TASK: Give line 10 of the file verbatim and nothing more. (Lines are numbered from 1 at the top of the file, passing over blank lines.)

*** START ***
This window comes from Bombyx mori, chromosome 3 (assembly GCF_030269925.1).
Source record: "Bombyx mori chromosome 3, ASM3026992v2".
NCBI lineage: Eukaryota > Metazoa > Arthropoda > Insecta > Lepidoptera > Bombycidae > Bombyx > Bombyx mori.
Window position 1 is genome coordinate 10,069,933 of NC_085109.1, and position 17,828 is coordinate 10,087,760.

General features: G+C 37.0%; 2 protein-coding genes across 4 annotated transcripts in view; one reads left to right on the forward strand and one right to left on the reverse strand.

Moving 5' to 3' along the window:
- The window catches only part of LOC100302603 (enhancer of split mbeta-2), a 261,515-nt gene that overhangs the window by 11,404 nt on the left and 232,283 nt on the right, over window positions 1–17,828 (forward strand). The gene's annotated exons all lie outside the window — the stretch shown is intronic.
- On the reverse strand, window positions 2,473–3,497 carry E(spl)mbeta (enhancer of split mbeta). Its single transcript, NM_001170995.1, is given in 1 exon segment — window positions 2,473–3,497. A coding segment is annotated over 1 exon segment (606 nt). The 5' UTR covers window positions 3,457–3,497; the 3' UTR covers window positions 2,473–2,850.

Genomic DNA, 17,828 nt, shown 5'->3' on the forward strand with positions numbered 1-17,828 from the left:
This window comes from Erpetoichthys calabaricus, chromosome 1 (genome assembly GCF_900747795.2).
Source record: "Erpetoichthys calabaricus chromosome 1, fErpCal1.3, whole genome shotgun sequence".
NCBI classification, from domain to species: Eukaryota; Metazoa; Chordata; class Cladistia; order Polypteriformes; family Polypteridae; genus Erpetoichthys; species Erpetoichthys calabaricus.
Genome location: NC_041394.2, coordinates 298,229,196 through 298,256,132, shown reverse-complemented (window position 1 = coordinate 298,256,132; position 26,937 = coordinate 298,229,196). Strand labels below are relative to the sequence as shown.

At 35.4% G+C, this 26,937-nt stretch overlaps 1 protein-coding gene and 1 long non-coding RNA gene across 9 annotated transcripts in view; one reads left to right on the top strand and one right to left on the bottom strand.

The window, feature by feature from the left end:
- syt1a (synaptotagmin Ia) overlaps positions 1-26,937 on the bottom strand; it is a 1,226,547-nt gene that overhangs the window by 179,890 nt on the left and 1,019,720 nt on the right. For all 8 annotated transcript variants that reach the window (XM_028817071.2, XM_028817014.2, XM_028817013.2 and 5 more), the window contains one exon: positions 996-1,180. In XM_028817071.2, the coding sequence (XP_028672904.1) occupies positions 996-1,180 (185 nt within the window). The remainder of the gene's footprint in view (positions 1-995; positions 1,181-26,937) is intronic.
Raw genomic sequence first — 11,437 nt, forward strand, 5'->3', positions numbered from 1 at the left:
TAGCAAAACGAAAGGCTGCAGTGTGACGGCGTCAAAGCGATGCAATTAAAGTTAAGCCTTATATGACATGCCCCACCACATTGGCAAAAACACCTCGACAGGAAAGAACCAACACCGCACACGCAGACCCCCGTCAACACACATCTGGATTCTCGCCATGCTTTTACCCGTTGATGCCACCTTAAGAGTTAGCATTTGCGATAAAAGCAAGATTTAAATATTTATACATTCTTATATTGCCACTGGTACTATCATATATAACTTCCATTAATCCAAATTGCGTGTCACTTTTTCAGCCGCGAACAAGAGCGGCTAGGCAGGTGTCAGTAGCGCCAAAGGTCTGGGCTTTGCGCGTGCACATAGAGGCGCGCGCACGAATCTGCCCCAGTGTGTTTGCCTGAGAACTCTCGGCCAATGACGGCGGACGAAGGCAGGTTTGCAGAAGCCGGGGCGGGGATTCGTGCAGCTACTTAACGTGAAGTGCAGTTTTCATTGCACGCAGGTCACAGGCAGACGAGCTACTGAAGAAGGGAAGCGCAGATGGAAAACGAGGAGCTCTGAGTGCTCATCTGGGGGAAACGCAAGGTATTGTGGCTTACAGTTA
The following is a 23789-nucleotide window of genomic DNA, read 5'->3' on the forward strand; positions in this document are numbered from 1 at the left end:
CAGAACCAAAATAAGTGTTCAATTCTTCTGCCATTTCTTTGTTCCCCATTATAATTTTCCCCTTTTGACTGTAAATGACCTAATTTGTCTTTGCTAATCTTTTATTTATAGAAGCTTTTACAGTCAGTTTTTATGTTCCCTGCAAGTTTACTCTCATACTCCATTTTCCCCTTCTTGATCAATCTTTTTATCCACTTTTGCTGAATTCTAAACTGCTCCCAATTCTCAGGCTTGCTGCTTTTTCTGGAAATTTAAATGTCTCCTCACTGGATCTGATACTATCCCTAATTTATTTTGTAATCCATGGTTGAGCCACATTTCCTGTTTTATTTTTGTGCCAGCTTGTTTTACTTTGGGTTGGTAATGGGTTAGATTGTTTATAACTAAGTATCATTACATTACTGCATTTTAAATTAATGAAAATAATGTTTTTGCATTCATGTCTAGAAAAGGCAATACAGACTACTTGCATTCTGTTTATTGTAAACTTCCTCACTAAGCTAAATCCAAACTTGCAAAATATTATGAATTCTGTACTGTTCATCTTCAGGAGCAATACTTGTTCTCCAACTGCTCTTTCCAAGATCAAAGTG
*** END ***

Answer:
This window comes from Erpetoichthys calabaricus, chromosome 1 (genome assembly GCF_900747795.2).